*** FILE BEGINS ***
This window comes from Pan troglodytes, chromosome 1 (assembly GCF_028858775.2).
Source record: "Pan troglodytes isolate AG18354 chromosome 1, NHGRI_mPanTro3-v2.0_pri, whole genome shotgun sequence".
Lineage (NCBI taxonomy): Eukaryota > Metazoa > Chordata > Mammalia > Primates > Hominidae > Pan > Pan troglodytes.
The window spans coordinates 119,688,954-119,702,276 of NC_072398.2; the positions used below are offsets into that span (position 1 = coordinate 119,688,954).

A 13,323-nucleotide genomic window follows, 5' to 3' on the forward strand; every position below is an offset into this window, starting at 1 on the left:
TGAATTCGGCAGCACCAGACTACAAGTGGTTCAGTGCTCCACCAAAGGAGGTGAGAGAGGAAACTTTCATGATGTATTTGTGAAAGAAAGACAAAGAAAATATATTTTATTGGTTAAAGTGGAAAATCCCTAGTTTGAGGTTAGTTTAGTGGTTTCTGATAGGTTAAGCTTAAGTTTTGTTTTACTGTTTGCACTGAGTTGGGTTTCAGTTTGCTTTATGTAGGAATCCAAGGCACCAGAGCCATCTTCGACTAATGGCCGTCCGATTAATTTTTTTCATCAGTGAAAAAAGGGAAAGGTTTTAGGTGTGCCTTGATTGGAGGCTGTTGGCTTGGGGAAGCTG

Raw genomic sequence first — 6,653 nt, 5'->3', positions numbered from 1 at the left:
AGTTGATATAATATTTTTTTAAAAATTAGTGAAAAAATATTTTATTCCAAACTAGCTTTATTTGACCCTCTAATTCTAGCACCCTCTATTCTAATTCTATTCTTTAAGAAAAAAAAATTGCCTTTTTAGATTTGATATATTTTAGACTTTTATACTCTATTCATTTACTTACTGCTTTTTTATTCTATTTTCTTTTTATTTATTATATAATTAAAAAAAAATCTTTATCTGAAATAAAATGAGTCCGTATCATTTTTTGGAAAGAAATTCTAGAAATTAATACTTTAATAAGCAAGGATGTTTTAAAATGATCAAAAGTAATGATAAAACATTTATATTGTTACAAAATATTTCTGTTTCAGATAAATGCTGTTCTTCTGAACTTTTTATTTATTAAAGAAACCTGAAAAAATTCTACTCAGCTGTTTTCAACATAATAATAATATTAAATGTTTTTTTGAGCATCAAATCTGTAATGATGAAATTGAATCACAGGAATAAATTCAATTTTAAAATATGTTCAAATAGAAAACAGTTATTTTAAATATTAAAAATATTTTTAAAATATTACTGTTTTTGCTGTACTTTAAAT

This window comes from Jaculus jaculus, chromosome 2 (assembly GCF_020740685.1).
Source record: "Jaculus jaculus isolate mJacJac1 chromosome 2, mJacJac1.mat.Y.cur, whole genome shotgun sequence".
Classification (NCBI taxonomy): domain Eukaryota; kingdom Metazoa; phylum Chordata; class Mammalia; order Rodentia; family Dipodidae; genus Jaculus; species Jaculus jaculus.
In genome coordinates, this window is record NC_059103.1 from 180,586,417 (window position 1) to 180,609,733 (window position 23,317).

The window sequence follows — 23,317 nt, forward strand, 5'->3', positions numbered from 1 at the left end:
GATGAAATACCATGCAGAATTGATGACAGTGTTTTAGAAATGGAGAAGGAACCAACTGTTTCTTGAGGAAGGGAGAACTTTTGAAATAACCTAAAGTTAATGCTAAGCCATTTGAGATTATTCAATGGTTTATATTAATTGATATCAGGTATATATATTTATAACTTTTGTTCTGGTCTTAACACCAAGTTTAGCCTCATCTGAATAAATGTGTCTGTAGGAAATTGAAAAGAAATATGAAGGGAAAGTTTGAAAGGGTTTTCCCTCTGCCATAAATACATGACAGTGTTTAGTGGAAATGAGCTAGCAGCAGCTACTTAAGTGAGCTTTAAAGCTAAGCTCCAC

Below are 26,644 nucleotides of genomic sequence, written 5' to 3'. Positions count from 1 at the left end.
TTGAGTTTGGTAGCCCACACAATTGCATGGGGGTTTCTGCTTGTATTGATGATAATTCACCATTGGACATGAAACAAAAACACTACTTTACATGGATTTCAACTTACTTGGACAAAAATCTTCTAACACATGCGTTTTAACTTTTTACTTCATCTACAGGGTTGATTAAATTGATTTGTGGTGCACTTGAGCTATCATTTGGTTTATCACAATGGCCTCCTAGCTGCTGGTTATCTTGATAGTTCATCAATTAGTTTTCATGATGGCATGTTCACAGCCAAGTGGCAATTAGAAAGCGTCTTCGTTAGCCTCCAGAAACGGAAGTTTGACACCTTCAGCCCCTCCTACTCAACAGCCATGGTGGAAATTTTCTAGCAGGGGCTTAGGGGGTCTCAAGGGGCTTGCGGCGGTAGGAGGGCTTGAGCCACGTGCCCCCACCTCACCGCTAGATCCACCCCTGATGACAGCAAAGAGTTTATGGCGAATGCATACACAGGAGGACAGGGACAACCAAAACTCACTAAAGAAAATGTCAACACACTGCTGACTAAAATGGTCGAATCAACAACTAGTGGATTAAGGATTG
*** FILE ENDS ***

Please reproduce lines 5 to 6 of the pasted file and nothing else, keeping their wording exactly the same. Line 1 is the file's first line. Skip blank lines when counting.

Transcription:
A 13,323-nucleotide genomic window follows, 5' to 3' on the forward strand; every position below is an offset into this window, starting at 1 on the left:
TGAATTCGGCAGCACCAGACTACAAGTGGTTCAGTGCTCCACCAAAGGAGGTGAGAGAGGAAACTTTCATGATGTATTTGTGAAAGAAAGACAAAGAAAATATATTTTATTGGTTAAAGTGGAAAATCCCTAGTTTGAGGTTAGTTTAGTGGTTTCTGATAGGTTAAGCTTAAGTTTTGTTTTACTGTTTGCACTGAGTTGGGTTTCAGTTTGCTTTATGTAGGAATCCAAGGCACCAGAGCCATCTTCGACTAATGGCCGTCCGATTAATTTTTTTCATCAGTGAAAAAAGGGAAAGGTTTTAGGTGTGCCTTGATTGGAGGCTGTTGGCTTGGGGAAGCTG